Mazen M. Ghaith 1 , Mohammad A. Albanghali , 2 , Abdullah F. Aldairi 1 , Mohammad S. Iqbal 1 , Riyad A. Almaimani 3 , Khalid AlQuthami 4 , Mansour H. Alqasmi 4 , Wail Almaimani 4 , Mahmoud Zaki El-Readi 3 , Ahmad Alghamdi 5 , Hussain A Almasmoum 1
10 April 2021
Timely detection of the progression of the highly contagious coronavirus disease (COVID-19) is of utmost importance for management and intervention for patients in intensive care (ICU).
This study aims to better understand this new infection and report the changes in the various laboratory tests identified in critically ill patients and associated with poor prognosis among COVID-19 patients admitted to the ICU.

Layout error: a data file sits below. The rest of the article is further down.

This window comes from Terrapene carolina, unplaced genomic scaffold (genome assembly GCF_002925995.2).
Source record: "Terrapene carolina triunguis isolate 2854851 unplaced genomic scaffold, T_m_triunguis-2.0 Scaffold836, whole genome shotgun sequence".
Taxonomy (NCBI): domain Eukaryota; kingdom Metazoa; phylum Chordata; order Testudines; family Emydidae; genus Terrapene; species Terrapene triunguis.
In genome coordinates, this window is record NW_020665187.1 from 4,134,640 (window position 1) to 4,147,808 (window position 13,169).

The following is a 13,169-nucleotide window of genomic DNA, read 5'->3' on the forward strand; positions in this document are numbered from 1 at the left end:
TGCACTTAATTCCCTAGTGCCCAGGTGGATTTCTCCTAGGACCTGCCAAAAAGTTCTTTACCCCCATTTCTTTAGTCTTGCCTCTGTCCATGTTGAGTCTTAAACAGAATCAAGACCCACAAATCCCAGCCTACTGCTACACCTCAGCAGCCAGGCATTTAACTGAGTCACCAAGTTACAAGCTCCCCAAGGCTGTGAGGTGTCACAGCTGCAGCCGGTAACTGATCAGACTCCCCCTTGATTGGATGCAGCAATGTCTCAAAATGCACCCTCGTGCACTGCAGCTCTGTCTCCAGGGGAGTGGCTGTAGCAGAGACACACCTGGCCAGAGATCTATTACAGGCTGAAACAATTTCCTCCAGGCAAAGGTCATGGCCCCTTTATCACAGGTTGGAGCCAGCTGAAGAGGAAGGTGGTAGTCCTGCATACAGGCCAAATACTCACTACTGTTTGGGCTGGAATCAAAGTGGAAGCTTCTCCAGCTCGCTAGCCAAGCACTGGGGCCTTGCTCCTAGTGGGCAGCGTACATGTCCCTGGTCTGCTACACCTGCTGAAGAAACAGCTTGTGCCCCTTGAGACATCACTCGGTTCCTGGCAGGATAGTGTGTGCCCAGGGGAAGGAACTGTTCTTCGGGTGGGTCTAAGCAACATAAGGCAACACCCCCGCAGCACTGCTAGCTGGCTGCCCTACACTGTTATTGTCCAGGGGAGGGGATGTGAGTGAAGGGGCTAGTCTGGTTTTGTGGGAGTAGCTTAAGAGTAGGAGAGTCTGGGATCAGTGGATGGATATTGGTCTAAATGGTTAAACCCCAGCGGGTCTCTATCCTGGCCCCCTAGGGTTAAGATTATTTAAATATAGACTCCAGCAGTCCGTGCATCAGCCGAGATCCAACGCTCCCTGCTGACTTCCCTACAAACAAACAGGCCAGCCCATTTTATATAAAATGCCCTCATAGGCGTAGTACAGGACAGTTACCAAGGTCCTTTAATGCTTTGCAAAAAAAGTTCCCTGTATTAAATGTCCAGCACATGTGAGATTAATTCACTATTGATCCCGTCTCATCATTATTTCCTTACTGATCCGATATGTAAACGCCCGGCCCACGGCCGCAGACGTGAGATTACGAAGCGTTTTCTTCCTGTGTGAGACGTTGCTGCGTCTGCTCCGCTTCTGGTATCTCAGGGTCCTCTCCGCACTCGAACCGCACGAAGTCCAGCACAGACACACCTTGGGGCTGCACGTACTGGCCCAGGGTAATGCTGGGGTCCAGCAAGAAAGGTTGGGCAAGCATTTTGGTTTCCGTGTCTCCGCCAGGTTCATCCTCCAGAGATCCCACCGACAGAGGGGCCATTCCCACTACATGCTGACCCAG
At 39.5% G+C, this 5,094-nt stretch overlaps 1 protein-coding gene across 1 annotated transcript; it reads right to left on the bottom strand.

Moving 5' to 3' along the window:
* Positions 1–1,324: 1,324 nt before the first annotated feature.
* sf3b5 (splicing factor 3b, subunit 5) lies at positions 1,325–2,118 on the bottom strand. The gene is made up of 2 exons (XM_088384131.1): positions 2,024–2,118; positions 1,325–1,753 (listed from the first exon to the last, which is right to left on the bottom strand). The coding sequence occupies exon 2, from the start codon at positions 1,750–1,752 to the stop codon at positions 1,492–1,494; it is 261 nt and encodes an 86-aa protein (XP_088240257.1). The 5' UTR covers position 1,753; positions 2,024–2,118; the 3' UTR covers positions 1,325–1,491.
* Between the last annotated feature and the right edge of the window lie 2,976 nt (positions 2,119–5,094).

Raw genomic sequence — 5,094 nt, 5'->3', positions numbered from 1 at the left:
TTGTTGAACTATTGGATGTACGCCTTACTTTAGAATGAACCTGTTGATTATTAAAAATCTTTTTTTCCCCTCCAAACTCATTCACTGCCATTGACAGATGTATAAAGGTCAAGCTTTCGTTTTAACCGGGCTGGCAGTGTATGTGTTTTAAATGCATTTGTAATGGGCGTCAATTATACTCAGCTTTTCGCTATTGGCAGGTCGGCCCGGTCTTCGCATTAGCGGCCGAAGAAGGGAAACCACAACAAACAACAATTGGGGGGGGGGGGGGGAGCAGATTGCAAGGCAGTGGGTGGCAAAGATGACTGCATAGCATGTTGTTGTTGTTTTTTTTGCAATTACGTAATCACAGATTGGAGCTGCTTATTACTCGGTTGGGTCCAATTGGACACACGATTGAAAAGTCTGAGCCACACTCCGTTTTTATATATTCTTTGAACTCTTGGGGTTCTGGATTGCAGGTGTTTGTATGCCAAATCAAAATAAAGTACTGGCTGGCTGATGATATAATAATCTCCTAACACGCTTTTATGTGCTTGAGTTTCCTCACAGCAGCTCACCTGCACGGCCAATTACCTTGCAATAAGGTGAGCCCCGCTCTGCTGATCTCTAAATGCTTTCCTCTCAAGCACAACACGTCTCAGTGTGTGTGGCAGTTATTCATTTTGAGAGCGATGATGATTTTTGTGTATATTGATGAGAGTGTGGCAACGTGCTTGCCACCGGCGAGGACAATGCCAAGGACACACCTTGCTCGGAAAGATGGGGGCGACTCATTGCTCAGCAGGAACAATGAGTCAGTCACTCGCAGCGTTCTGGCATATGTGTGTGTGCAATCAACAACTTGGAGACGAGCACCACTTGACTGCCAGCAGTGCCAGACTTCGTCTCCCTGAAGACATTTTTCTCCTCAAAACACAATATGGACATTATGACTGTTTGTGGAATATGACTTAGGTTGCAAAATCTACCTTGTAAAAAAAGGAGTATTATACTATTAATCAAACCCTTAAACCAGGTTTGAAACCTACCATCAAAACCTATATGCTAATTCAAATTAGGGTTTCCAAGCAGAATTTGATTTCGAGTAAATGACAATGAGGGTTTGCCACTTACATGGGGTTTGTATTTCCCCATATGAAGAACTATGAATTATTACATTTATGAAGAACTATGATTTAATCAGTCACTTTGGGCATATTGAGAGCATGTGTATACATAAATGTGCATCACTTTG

Elevated serum ferritin, D-dimer, aspartate aminotransferase (AST), alanine aminotransferase (ALT), and nonconjugated bilirubin levels were present in 139 (96%), 131 (96%), 107 (68%), 52 (34%), and 89 (70%) patients, respectively. Renal parameters were abnormal in a significant number of cases with elevated creatinine and blood urea nitrogen in 93 (62%) and 102 (68%) cases, respectively. Hematological profiles revealed lower red blood cell count, hemoglobin, eosinophils, basophils, monocytes, and lymphocytes in 90 (57%), 103 (65%), 89 (62%), 105 (73%), 35 (24%), and 119 (83%) cases, respectively. The neutrophil count was found to increase in 71.3% of the cases. There was significantly higher mortality (83%) among patients older than 60 years ( p=0.001) and in female patients (75%) ( p=0.012). Patients with lung diseases had a poor outcome compared to patients with other comorbidities ( p=0.002). There was a significant association between elevated D-dimer levels and increased mortality ( p=0.003). Elevated levels of AST, creatinine, blood urea nitrogen, and bilirubin were significantly associated with unfavorable outcomes.